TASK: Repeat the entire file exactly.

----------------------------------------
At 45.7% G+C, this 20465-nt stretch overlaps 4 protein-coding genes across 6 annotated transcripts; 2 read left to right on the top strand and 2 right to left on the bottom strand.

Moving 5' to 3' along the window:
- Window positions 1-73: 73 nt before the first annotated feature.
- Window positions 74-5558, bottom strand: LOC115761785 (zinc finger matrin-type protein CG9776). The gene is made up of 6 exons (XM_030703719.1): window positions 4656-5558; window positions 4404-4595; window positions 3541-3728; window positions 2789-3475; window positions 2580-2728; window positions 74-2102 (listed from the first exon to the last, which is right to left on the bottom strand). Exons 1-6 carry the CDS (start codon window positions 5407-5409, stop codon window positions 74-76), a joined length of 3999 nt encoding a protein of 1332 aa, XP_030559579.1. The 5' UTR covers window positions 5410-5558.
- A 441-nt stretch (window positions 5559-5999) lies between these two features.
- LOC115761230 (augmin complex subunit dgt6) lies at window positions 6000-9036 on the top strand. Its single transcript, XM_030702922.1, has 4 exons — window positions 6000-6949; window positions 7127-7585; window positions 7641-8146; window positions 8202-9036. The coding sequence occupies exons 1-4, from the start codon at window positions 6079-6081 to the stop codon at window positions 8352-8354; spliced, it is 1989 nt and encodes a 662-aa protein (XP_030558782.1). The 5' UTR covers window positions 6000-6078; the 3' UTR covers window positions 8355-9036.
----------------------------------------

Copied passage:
At 45.7% G+C, this 20465-nt stretch overlaps 4 protein-coding genes across 6 annotated transcripts; 2 read left to right on the top strand and 2 right to left on the bottom strand.

Moving 5' to 3' along the window:
- Window positions 1-73: 73 nt before the first annotated feature.
- Window positions 74-5558, bottom strand: LOC115761785 (zinc finger matrin-type protein CG9776). The gene is made up of 6 exons (XM_030703719.1): window positions 4656-5558; window positions 4404-4595; window positions 3541-3728; window positions 2789-3475; window positions 2580-2728; window positions 74-2102 (listed from the first exon to the last, which is right to left on the bottom strand). Exons 1-6 carry the CDS (start codon window positions 5407-5409, stop codon window positions 74-76), a joined length of 3999 nt encoding a protein of 1332 aa, XP_030559579.1. The 5' UTR covers window positions 5410-5558.
- A 441-nt stretch (window positions 5559-5999) lies between these two features.
- LOC115761230 (augmin complex subunit dgt6) lies at window positions 6000-9036 on the top strand. Its single transcript, XM_030702922.1, has 4 exons — window positions 6000-6949; window positions 7127-7585; window positions 7641-8146; window positions 8202-9036. The coding sequence occupies exons 1-4, from the start codon at window positions 6079-6081 to the stop codon at window positions 8352-8354; spliced, it is 1989 nt and encodes a 662-aa protein (XP_030558782.1). The 5' UTR covers window positions 6000-6078; the 3' UTR covers window positions 8355-9036.